For building permits regarding special use buildings such as schools, churches, etc., applicants should schedule a meeting with a Plan Commission staff member. Call 317-776-8490 during business hours (8 a.m. to 4:30 p.m.) to schedule an appointment.
Even though Hamilton County Plan Commission doesn't require a fence permit, our Zoning Ordinance still has requirements for the type and placement of fences. For more information on placement of fences, please visit our fence requirements page.
Accessory farm structures constructed in the normal course of agricultural business for the support of individual farms are not subject to requirements for detailed construction plans; however, a special agricultural accessory building permit is required with two inspection fees. If any structure requires plumbing, heating, sewage, electrical installation, or office space such structure will be subject to the accessory permit fees contained in the ordinance.
For additional information, please view the Agricultural Related Permit (PDF).
Your best source of information regarding future Court dates is your attorney, or the Court itself. Court schedules are created by the Court staff, and are subject to change; the Court possesses the most current information on its own. Most cases have current information posted online at mycase.in.gov.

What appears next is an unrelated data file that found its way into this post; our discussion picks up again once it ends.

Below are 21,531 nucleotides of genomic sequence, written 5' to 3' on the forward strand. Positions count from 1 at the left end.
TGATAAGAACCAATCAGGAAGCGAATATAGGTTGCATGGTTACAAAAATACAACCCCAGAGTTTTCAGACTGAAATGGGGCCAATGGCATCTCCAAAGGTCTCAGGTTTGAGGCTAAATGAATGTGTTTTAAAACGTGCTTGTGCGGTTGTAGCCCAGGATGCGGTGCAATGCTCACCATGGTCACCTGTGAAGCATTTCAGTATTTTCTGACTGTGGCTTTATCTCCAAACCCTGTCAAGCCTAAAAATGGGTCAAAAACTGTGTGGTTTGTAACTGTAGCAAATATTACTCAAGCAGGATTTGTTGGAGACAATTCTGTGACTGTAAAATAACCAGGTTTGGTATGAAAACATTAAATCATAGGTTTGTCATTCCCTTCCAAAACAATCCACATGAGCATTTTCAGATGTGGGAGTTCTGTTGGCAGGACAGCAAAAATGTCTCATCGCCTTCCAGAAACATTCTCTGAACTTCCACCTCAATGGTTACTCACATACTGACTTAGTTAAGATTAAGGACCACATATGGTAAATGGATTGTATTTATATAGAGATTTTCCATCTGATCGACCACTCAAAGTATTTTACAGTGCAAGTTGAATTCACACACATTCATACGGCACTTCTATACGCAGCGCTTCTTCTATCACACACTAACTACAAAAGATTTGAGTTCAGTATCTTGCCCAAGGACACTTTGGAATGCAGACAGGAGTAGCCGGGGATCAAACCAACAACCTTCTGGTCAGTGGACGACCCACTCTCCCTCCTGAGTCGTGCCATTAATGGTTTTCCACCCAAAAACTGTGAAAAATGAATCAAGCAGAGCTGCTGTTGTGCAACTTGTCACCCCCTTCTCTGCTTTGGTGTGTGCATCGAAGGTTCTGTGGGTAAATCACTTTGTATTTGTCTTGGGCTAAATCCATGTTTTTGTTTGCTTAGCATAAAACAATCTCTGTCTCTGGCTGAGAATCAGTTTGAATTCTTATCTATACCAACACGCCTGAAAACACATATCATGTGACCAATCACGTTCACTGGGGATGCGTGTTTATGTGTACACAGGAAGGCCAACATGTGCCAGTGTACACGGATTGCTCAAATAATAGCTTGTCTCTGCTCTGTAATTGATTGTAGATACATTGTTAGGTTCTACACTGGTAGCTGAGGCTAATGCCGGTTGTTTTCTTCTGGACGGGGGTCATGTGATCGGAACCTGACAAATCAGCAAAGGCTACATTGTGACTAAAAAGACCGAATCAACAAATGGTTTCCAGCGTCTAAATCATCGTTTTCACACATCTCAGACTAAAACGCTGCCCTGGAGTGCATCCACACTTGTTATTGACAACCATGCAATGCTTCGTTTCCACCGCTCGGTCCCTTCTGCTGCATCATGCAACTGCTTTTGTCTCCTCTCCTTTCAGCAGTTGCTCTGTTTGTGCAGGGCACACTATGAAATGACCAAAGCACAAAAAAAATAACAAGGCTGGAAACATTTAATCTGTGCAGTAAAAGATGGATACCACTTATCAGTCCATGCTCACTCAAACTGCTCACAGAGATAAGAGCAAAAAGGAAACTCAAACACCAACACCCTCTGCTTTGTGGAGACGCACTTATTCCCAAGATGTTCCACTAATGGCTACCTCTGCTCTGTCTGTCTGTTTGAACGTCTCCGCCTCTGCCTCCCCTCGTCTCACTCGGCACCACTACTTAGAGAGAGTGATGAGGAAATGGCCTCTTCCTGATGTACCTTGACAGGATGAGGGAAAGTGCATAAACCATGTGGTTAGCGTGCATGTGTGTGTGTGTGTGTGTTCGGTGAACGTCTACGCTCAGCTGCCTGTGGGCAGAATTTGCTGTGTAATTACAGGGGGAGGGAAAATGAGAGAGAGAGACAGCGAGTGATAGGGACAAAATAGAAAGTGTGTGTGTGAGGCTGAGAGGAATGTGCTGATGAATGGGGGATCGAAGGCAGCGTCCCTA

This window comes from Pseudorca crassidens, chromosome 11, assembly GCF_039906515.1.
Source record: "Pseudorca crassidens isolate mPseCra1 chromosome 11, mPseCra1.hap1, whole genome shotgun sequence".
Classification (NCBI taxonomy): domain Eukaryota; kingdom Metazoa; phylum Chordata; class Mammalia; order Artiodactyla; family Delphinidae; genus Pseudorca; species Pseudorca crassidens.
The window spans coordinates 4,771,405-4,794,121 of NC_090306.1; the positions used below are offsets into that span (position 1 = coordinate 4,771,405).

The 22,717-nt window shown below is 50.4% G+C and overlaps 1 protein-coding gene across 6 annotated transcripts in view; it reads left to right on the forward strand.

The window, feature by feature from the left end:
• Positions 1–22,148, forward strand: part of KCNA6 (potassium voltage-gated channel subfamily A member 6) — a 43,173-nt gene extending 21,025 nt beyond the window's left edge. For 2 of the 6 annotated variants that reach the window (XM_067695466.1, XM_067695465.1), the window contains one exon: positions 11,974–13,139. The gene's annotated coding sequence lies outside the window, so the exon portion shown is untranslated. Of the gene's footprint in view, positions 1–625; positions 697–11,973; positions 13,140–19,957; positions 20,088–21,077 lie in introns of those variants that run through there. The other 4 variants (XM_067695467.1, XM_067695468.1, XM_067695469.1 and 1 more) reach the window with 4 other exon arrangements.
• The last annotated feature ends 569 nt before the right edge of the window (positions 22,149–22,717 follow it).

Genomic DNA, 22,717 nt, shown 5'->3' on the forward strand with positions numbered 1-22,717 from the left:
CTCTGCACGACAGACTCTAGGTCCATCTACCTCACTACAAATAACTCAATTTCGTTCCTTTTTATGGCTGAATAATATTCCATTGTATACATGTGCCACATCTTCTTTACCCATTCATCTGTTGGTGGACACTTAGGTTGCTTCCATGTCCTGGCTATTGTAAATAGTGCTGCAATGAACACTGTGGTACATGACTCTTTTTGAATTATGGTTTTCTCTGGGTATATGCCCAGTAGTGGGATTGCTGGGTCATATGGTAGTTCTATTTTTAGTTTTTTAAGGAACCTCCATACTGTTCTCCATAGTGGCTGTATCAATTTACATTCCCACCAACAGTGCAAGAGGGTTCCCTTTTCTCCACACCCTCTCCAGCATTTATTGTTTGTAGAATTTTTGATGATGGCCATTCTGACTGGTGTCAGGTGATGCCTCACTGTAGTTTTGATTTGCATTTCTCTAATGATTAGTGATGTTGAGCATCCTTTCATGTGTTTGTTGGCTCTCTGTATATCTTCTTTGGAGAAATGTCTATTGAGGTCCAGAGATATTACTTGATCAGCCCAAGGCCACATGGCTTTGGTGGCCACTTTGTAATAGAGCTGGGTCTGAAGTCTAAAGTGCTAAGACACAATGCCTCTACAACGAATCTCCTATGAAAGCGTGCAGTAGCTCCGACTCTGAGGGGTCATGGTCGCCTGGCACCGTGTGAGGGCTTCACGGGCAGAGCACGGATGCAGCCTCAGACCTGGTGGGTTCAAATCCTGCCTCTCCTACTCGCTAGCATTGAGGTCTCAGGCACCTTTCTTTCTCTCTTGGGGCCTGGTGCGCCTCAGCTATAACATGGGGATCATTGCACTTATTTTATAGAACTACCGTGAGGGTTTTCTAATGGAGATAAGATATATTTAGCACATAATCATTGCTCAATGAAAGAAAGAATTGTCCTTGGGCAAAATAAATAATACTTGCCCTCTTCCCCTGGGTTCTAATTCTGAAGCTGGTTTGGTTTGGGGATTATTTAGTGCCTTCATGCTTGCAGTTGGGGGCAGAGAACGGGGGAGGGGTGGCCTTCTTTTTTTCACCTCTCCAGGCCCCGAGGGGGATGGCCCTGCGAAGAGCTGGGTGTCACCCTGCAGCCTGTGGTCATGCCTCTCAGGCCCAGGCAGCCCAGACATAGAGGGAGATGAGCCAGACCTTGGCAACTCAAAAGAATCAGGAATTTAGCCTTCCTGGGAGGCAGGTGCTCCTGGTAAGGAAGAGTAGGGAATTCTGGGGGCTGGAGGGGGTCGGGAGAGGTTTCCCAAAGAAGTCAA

That depends. Are you a victim or a defendant? Prosecuting attorneys are ethically forbidden to speak with defendants about their cases; the only exception is in the Courtroom when the Judge is presiding over the case. If you are a victim, you are entitled to, and should be able to speak to the Deputy Prosecuting Attorney handling the case. However, Prosecutors have many other cases to handle, and while your case is important to our office, you should keep in mind that the Prosecuting Attorney's time is his or her most cherished asset. Please keep your inquiries brief and to the point. Call the office at 317-776-8595.